19 January 2010

Metamorphoses

Written by Published in Book Reviews

This narrative poem by Roman author Ovid, completed in AD 8, describing the creation and history of the world, has become one of the most popular works of mythology.

Broken up into various tales carrying a recurring theme of love, Metamorphoses was a major influence on medieval writers. One of the tales from the collection was adapted by Chaucer in The Canterbury Tales, while Shakespeare, whose Romeo and Juliet, A Midsummer Night’s Dream and The Tempest all bear the influence of various tales, owed a considerable debt to Ovid, too.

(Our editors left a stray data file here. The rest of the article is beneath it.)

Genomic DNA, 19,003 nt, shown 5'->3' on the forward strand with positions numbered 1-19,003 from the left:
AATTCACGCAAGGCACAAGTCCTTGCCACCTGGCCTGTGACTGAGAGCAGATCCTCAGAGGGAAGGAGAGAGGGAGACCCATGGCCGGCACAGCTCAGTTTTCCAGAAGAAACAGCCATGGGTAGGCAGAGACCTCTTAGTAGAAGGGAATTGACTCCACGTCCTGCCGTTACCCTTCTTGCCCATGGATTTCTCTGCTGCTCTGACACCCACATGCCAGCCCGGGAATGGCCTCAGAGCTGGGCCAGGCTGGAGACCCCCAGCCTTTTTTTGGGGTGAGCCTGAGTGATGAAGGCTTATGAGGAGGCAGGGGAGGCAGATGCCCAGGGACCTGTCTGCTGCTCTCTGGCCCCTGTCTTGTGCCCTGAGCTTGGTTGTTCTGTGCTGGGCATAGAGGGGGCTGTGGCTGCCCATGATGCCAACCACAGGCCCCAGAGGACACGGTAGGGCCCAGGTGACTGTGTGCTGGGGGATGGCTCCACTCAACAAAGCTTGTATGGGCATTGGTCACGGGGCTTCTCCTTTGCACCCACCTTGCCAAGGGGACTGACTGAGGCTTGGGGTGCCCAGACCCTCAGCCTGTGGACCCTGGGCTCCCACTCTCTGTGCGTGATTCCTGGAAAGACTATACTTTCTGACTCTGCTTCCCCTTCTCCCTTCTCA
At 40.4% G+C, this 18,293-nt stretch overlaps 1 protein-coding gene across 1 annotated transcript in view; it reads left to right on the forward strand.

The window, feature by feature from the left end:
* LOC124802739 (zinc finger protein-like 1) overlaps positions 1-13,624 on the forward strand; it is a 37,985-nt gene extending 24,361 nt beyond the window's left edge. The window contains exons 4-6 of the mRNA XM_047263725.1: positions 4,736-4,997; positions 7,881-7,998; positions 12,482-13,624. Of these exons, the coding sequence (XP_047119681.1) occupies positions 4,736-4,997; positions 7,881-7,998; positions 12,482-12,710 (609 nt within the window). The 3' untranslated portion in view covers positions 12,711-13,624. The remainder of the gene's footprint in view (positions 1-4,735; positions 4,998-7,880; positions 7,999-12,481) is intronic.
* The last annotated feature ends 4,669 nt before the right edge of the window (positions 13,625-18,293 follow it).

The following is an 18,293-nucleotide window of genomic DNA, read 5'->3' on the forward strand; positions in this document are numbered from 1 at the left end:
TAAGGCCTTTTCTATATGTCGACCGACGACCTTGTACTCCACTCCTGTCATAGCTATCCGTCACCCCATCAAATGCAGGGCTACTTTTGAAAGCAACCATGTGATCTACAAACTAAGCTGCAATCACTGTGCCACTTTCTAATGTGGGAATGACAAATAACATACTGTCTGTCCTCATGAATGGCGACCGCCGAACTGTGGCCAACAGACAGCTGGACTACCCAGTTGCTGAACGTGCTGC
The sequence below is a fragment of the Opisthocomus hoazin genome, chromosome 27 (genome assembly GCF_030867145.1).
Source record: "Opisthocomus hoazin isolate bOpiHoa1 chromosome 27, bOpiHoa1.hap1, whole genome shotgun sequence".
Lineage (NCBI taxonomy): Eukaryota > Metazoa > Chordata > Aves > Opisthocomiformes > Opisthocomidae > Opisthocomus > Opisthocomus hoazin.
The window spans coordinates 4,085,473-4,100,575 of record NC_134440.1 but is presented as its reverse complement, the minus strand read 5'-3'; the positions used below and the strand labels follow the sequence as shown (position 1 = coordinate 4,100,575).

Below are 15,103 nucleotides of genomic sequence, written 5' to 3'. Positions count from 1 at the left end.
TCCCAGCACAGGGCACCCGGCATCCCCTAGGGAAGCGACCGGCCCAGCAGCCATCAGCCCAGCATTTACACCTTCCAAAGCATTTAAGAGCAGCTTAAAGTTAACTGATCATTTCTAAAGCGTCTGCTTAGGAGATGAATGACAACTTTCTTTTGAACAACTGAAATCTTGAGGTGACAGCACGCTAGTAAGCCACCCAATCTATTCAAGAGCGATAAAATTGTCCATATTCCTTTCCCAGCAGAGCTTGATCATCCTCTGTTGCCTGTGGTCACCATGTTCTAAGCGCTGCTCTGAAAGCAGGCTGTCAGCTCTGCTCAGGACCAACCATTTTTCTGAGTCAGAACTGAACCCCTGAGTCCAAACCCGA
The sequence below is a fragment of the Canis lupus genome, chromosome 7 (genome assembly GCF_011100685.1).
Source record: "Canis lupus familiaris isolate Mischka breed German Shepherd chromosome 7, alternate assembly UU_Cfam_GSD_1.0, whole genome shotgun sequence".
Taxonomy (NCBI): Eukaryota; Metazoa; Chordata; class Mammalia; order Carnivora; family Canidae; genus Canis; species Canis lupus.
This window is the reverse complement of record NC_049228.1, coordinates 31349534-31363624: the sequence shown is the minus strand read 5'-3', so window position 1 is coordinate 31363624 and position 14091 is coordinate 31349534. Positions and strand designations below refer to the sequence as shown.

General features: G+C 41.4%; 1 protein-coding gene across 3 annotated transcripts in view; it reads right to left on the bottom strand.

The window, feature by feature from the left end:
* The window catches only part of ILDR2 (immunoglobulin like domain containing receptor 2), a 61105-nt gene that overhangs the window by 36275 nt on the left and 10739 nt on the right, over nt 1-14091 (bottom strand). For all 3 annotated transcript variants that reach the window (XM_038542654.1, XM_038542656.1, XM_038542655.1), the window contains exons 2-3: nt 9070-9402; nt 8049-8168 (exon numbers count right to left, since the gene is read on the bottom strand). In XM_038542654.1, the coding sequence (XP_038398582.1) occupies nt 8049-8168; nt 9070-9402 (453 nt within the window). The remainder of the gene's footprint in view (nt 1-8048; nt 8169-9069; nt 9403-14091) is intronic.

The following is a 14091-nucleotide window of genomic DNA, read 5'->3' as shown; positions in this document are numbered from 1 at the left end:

Metamorphoses also inspired Spanish poet Luis de Góngora and sculptor Gian Lorenzo Bernini, as well as composers Strauss, Handel and Britten. The tales were again resurrected at the end of the 20th century by the then poet laureate Ted Hughes, whose Tales from Ovid: Twenty-Four Passages from the Metamorphoses was a major literary event. Hughes died shortly after publication, but the flame was carried on through a stage adaptation performed by the Royal Shakespeare Company in Stratford-Upon-Avon.

Metamorphoses by Ovid

 

 

©Sublime Magazine. All rights reserved.